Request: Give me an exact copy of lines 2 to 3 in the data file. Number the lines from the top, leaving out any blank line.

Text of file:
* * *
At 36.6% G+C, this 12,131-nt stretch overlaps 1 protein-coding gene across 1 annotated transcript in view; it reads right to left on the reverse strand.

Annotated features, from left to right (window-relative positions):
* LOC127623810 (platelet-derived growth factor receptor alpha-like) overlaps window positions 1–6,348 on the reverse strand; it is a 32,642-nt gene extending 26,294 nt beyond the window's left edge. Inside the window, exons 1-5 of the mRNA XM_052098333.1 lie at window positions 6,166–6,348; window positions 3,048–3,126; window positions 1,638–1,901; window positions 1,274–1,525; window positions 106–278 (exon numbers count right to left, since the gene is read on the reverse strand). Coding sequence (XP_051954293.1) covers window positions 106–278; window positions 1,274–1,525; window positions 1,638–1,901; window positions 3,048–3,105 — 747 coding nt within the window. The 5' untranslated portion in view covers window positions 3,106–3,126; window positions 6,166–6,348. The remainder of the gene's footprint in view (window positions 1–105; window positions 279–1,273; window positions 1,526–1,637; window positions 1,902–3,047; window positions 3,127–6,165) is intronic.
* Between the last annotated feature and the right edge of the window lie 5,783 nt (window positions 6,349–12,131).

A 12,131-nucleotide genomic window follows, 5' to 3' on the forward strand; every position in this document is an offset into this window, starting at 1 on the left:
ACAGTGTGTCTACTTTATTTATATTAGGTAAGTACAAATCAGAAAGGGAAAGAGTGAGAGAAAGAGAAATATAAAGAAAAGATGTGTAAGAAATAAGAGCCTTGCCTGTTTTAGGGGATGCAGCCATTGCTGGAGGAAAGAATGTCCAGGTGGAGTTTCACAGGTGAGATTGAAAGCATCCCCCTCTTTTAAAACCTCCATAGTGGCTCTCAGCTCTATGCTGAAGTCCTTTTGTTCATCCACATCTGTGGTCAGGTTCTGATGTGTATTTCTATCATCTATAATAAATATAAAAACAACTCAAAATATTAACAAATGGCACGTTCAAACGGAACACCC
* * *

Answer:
Annotated features, from left to right (window-relative positions):
* LOC127623810 (platelet-derived growth factor receptor alpha-like) overlaps window positions 1–6,348 on the reverse strand; it is a 32,642-nt gene extending 26,294 nt beyond the window's left edge. Inside the window, exons 1-5 of the mRNA XM_052098333.1 lie at window positions 6,166–6,348; window positions 3,048–3,126; window positions 1,638–1,901; window positions 1,274–1,525; window positions 106–278 (exon numbers count right to left, since the gene is read on the reverse strand). Coding sequence (XP_051954293.1) covers window positions 106–278; window positions 1,274–1,525; window positions 1,638–1,901; window positions 3,048–3,105 — 747 coding nt within the window. The 5' untranslated portion in view covers window positions 3,106–3,126; window positions 6,166–6,348. The remainder of the gene's footprint in view (window positions 1–105; window positions 279–1,273; window positions 1,526–1,637; window positions 1,902–3,047; window positions 3,127–6,165) is intronic.